There are many processes a bill goes through in the U.S. Congress on the way to becoming a law, and at each turn, there are a myriad of ways the bill can be defeated before it ever reaches the floor for a vote. Even after approval by both chambers, the president can still veto it. The legislative process is a complicated one but can be broken down into ten basic steps.

First Steps: Introducing the Bill

  1. The bill is drafted. A bill can be drafted by anyone, but must be sponsored and introduced by a member of Congress, then presented in either the House or Senate. The president or a member of the cabinet may also draft a bill but a member of Congress must introduce it. When a member of Congress chooses to introduce a bill, he or she becomes a sponsor of that bill.

  2. The bill is introduced and then goes to the appropriate committee or committees, where it is studied and its chances of passing are determined.

The Bill in Committee Review

  1. The committee usually will refer the bill to a subcommittee for further review. Often hearings are held where views can be made public and put on record, and opposing views can be heard.

  2. The subcommittee "marks up" the bill, making changes and amendments, then reports to the full committee. The bill can be killed if the committee takes no action on it.

  3. The committee debates, then votes on its presentation of the bill to the full House or Senate, a process called "ordering the bill to be reported."

The Bill Goes to the House and Senate

  1. After committee debate and approval of amendments, the bill is scheduled for consideration on the floor of the chamber, which will usually debate and then vote to either pass or defeat it. If it is passed in one chamber it is called an "act."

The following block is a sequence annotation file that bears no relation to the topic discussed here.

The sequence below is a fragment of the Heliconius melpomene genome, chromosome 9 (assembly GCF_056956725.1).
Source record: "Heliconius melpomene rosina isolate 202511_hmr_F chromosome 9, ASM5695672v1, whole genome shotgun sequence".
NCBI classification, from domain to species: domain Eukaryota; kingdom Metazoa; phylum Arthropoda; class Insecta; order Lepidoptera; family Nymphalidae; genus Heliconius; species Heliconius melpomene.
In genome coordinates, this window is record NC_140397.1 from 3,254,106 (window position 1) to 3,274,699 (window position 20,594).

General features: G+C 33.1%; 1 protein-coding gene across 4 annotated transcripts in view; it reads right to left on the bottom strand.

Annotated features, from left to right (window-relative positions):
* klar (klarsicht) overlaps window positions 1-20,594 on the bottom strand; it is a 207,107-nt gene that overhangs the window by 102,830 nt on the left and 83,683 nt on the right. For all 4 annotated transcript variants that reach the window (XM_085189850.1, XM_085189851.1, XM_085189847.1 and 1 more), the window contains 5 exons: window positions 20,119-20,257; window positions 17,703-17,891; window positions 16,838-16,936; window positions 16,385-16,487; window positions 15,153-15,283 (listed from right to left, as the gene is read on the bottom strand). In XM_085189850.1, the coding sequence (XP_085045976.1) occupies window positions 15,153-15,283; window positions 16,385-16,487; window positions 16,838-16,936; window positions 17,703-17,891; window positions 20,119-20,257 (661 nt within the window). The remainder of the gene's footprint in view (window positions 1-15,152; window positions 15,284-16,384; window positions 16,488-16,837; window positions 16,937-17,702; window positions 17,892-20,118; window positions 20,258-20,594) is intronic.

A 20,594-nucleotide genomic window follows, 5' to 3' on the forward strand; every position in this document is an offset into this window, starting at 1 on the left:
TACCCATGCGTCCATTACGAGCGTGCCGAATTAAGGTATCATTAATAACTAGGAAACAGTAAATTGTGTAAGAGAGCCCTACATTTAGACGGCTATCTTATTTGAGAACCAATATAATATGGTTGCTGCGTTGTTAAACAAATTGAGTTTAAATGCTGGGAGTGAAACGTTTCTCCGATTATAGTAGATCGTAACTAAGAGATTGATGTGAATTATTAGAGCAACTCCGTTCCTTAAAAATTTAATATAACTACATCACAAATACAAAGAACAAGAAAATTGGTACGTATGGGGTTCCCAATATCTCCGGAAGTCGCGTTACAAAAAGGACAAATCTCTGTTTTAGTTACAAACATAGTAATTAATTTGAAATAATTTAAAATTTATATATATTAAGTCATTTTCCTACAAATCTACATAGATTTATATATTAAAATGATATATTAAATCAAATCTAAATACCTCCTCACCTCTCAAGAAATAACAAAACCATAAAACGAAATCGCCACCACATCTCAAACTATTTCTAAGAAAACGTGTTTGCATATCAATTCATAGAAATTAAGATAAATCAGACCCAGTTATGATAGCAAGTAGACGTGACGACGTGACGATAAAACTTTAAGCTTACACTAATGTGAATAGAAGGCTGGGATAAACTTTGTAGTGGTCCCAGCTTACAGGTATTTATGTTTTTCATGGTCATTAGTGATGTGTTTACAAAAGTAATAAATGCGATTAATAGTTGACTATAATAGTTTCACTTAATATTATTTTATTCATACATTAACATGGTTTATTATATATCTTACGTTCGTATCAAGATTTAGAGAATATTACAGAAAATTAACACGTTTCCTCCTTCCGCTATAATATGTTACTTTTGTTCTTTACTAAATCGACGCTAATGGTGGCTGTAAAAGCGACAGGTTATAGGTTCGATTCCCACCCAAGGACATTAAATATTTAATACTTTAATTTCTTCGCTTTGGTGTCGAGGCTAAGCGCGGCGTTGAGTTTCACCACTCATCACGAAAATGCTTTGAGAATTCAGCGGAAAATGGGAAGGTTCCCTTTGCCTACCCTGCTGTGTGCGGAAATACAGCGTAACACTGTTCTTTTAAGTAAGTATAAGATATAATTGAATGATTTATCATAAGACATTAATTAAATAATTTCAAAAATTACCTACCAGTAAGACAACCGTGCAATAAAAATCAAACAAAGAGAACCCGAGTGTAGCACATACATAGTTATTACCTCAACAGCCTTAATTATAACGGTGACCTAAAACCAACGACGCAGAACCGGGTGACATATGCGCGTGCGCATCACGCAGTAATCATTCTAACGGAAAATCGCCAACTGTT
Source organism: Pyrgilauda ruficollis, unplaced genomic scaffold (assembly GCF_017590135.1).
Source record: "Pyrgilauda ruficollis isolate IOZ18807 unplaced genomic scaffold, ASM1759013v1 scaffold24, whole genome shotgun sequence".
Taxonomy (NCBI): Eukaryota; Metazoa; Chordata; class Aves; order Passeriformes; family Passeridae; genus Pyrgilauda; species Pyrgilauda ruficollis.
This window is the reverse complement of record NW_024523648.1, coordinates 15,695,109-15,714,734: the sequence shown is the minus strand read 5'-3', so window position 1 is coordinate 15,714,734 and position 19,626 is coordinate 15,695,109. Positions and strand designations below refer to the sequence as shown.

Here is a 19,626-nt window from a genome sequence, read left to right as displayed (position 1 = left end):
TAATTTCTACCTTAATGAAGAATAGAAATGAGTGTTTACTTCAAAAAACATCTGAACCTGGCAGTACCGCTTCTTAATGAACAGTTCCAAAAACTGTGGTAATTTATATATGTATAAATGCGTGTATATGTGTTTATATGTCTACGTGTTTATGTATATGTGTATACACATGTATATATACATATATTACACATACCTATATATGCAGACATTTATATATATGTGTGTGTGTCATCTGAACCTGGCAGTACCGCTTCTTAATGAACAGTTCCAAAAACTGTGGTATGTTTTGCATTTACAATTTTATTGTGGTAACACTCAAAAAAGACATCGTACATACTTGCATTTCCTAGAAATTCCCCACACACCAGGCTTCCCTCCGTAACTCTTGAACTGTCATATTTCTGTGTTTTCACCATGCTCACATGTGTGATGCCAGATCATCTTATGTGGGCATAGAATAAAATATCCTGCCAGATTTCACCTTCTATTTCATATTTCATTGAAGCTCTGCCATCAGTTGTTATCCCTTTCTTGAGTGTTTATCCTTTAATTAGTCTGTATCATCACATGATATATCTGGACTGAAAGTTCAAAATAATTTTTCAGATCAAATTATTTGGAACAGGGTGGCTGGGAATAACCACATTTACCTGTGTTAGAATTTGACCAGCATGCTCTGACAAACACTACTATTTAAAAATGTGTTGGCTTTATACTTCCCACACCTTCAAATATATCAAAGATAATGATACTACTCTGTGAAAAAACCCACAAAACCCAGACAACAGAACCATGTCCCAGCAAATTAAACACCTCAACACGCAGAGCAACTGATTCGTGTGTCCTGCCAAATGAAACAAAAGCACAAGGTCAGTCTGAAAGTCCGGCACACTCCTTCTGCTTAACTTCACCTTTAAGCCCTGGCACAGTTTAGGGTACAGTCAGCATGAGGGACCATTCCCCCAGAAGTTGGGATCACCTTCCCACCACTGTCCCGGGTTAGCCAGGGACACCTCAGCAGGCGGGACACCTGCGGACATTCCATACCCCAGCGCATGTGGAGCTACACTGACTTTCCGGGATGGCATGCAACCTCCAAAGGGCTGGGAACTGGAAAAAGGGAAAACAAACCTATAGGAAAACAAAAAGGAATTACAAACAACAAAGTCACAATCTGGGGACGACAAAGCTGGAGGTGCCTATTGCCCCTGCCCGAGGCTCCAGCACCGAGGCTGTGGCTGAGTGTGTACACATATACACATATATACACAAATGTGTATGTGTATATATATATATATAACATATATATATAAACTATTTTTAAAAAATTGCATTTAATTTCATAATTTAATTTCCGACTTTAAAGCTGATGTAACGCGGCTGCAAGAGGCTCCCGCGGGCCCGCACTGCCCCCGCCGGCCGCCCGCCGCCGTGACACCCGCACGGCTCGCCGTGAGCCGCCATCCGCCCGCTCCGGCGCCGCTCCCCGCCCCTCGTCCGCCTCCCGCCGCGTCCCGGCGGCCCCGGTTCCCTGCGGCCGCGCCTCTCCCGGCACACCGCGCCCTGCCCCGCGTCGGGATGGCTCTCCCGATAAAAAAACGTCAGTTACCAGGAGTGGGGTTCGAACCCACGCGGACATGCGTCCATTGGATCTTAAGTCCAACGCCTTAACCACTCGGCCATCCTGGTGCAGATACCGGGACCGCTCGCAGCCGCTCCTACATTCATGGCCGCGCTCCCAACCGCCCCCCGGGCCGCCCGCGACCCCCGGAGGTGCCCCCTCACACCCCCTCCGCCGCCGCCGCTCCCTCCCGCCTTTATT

2. After a bill is passed by either the House or Senate, it is then referred to the other chamber where it will go through similar committee and floor actions (except when the other chamber is already considering its own similar legislation). That chamber may then approve, reject, ignore or change the bill.

  3. If there are significant differences between versions of a bill passed in both houses, a bicameral conference committee attempts to reconcile the differences between House and Senate versions -- the two houses must approve identical versions. A report with the committee members' requests for changes is given to both the House and Senate for approval. If they do not agree on approval, the bill dies.

Last Stop: The President

  1. The approved bill is sent to the president for review, and becomes a law if the president signs it, or if it remains unsigned on the president's desk over a 10-day period while Congress remains in session. If the president doesn’t agree with the legislation, he can veto it and send it back to Congress with an explanation. However, if Congress adjourns within the 10-day period and the bill remains unsigned, it also fails to become law -- this is known as a "pocket veto."

  2. If the president vetoes a bill, Congress has the option of overriding it. The bill goes back to Congress for a vote. If the bill receives a two-thirds majority vote in both chambers, it overrides the presidential veto and becomes law.